As one of the newer facilities at SSC, the A3 test stand groundbreaking was held in August of 2007, and was completed in 2014. It is the only facility that is able to handle the thrust level (300+ Klbf at altitude, 1,000 Klbf nominal design) and simulated altitude (100 Kft) that testing a powerful upper stage requires. There are two additional facilities designed to operate at lower-than-ambient atmospheric pressures at SSC, the A2 test stand (650 Klbf at 60 Kft) and the E3 test facility (60 Klbf at 100 Kft). The E3 facility will be used for sub-scale testing, turbopump validation, and other tests for the NTP program, but the A2 test stand seems to not be under consideration at this time. The rest of the test stands at SSC are designed to operate at ambient pressure (i.e. sea level), and so they are not suitable for NTP testing.
The E3 facility would be used for sub-scale testing, first of the turbopumps (similar to the tests done there for the SSME), and sub-scale reactor tests. These would likely be the first improvements made at SSC to support the NTP testing, within the next couple years, and would cost $35-38M ($15-16M for sub-scale turbopump tests, $20-22M for the sub-scale reactor test, according to preliminary BWXT cost estimates). Another thing that would be tested at E3 would be a sub-scale engine exhaust capture system, which has been approved for both Phases 1&2, work to support this should be starting at any time ($8.74M was allocated to this goal in the FY’14 budget). From what I can see, work had already started (to an unknown extent) at E3 on this sub-scale system, however I have been unable to find information regarding the extent of the work or the scale that the test stand will be compared to the full system.
The A3 facility has the most that needs to be added, including facilities for power pack testing ($21M); a full-flow, electrically heated depleted uranium test (cost TBD); a facility for zero power testing and reactor verification before testing ($15M); an adjacent hot cell for reactor cool-down and disassembly (the new version of the EMAD facility, $220M); and testing for both sub-scale and full scale fission powered NTP testing (cost to be determined, it’s likely to be heavily influenced by regulatory burden). This does not include radiation shielding, and an alternate ducting system to ensure that the HVAC system doesn’t become irradiated (a major headache in the decomissioning of the original E-MAD facility). It is unlikely that design work for this facility will start in earnest until FY21, and construction of the facility is not likely to start until FY24. Assuming a 10 year site licensing lead time (which is typical), it is unlikely that any nuclear testing will be able to be done until FY29, with full power nuclear testing not likely until FY30.
Documents relating to the test stands at SSC show that there has been some funding for this project since FY ‘16, but it’s difficult to tell how much of that has gone to analysis, environmental impact studies, and other bureaucratic and regulatory necessities, and how much has gone to actual construction. I HAVE had one person who works at SSC mention that physical work has started, but they were unwilling to provide any more information than that due to their not being authorized to speak to the public about the work, and their unfamiliarity with what is and isn’t public knowledge (most of it simply isn’t public). According to a presentation at SSC in July of 2017, the sub-scale turbopump testing may start in the next year or two, but initial design work for the A3 test stand is unlikely to start before FY’21.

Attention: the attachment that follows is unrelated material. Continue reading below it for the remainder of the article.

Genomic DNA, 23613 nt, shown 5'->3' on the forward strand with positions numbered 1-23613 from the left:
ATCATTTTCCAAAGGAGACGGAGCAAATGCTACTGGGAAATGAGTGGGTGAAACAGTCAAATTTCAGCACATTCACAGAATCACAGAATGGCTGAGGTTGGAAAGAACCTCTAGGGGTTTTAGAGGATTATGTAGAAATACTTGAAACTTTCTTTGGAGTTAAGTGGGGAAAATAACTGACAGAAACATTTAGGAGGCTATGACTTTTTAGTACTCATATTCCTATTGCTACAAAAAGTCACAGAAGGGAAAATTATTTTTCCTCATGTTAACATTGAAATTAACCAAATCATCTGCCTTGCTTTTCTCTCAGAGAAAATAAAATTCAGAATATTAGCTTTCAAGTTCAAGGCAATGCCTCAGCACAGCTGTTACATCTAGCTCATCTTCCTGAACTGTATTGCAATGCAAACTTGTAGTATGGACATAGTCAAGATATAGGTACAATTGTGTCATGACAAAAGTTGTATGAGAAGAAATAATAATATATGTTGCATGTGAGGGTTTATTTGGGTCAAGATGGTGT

According to the presentation (linked below), there are two major hurdles the program needs to overcome on the policy and regulatory side. First, a national/agency level decision needs to be made between NASA, the DOE, and the NRC as to the specific responsibilities and roles for NTP development, especially in regards to: 1. reactor production, engine and launch vehicle integration strategy, and 2. ground, launch, and in-space operations of the NTR. Second, NTP testing at SSC requires a nuclear site license, which is a 9-10 year process even for a traditional light water power reactor, much less as unusual a reactor architecture as an NTR. This is another area that BWXT’s experience is being leaned on heavily, with two (not publicly available) studies having been carried out by them in FY16 on both a site licensing strategy and implementation roadmap, and on initial identification of policy issues related to licensing an NTP ground test at SSC.
Regulatory Burdens, Bureaucratic Concerns, and Other Matters
Originally, this post was going to delve into the regulatory and environmental challenges of doing NTR testing. An NTR is very different from any other sort of nuclear reactor, not only because it’s a once-through gas cooled reactor operating at a very high temperature, but also due to the performance characteristics that the reactor is expected to be able to provide.
Additionally, these are short-lived reactors – 100 hours of operation is more than enough to complete an entire crewed mission to Mars, and is a long lifetime for a rocket engine. However, as we saw during the Rover hot-fire testing, there are always issues that come up that aren’t able to be adequately tested beforehand (even with our far more advanced computational and modeling capabilities), so iteration is key. This means that the site has to be licensed for multiple different reactors.
Unfortunately, these subjects are VERY complex, and are very difficult to learn. Communicating with the NRC in and of itself is a subspecialty of both the nuclear and legal industries for reactor designers. The fact that the DOE, NASA, and the NRC are having to interact on this project just adds to the complexity.